Fed-batch fermentation. Recombinant M. extorquens fed-batch cultures were performed using a 20-L continuously stirred baffled fermentor (Chemap, Volkestwill, Switzerland) equipped with pH and pO2 probes (Ingold), a foam sensor, and a mechanical foam breaker. For agitation, the bioreactor was equipped with 3 Rushton impellers. The dissolved oxygen level was controlled at 15% saturation by first, increasing agitation speed from 500 rpm to 1,000 rpm and then, by increasing the airflow supply from 7-8 L/min with pure oxygen. This O2 enrichment was initiated after 30 h fermentation time at a initial feed rate of 0.2 L/min of pure oxygen, and was later increased up to 3 L/min. At the same time, airflow was reduced to keep an overall inlet gas rate of 8 L/min. The pressure in the fermentor was also increased to up 0.8 bar around 25 h fermentation for increasing the oxygen mass transfer.

Fed-batch bioreactor experimenst were conducted at pH 7.0 and 30° C. Ammonia solution (30%) was used as both pH control and nitrogen source, and was added as needed during fermentation. A 1% inoculum grown in 1 L culture grown shake flasks was used to inoculate a 20 L fermentor containing 9 L of medium CHOI medium.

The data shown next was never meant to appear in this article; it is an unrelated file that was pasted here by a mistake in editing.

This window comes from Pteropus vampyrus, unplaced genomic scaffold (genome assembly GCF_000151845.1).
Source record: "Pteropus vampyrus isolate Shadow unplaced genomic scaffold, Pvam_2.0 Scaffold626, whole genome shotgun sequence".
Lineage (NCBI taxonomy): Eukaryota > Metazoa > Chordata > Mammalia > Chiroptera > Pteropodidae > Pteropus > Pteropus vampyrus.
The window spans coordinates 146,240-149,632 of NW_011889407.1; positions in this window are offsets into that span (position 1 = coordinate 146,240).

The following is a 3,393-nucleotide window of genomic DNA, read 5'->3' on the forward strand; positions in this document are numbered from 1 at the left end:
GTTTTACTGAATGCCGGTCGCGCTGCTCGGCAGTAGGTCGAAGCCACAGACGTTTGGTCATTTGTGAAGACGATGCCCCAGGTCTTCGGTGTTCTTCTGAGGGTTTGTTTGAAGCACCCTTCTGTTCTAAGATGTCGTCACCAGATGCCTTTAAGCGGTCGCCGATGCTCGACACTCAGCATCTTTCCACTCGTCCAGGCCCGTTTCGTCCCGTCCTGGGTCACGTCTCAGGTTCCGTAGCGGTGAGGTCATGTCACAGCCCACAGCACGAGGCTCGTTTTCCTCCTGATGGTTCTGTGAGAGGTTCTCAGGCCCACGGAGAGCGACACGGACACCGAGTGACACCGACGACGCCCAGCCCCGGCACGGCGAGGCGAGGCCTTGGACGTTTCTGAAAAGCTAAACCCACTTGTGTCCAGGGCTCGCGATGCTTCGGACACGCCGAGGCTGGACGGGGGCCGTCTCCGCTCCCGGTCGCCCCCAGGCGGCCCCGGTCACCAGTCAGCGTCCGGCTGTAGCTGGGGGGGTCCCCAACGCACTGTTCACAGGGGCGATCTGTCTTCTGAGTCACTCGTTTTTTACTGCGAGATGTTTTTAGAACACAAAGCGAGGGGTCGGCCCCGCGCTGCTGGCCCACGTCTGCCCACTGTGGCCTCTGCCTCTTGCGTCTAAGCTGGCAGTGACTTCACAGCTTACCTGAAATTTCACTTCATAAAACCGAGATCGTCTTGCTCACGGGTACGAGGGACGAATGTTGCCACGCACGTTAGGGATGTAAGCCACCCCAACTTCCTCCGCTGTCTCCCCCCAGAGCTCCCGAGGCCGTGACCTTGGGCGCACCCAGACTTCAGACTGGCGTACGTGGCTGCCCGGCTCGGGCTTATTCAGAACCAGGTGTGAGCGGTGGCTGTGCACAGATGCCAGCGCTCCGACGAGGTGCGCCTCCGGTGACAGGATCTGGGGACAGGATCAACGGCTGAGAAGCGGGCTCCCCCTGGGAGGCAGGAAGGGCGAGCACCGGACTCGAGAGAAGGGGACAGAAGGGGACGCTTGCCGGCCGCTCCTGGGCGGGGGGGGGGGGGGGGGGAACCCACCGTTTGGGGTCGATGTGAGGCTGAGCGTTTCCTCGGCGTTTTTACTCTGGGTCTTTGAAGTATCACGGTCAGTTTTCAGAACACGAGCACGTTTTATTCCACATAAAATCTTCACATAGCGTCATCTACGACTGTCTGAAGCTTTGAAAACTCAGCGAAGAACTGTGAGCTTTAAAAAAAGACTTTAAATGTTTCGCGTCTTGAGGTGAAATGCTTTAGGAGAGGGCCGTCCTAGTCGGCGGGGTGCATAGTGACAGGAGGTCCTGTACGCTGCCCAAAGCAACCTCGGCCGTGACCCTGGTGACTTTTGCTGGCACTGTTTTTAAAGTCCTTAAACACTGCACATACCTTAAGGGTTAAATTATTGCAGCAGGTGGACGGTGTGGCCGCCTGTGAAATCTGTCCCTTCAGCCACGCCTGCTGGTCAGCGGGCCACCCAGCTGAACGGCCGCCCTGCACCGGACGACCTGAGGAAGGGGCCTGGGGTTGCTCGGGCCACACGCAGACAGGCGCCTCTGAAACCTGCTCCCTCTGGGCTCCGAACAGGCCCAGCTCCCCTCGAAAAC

On-line measurements of the methanol concentration in the culture medium was performed using a silicone membrane probe (Bioengineering Inc.) coupled with a semiconductor gas sensor (Bourque et al., 1995). The methanol concentration was controlled by using an the adaptive control algorithm described previously (Bélanger et al., 2004). Methanol was added using a variable-speed peristaltic pump and the methanol concentration was controlled at 1.4 g/l. Off-gas measurements were performed for O2 (Servomex Paramagnetic analyzer) and CO2 (Servomex Infrared analyzer) concentrations.

It is understood that the examples described above in no way serve to limit the true scope of this invention, but rather are presented for illustrative purposes.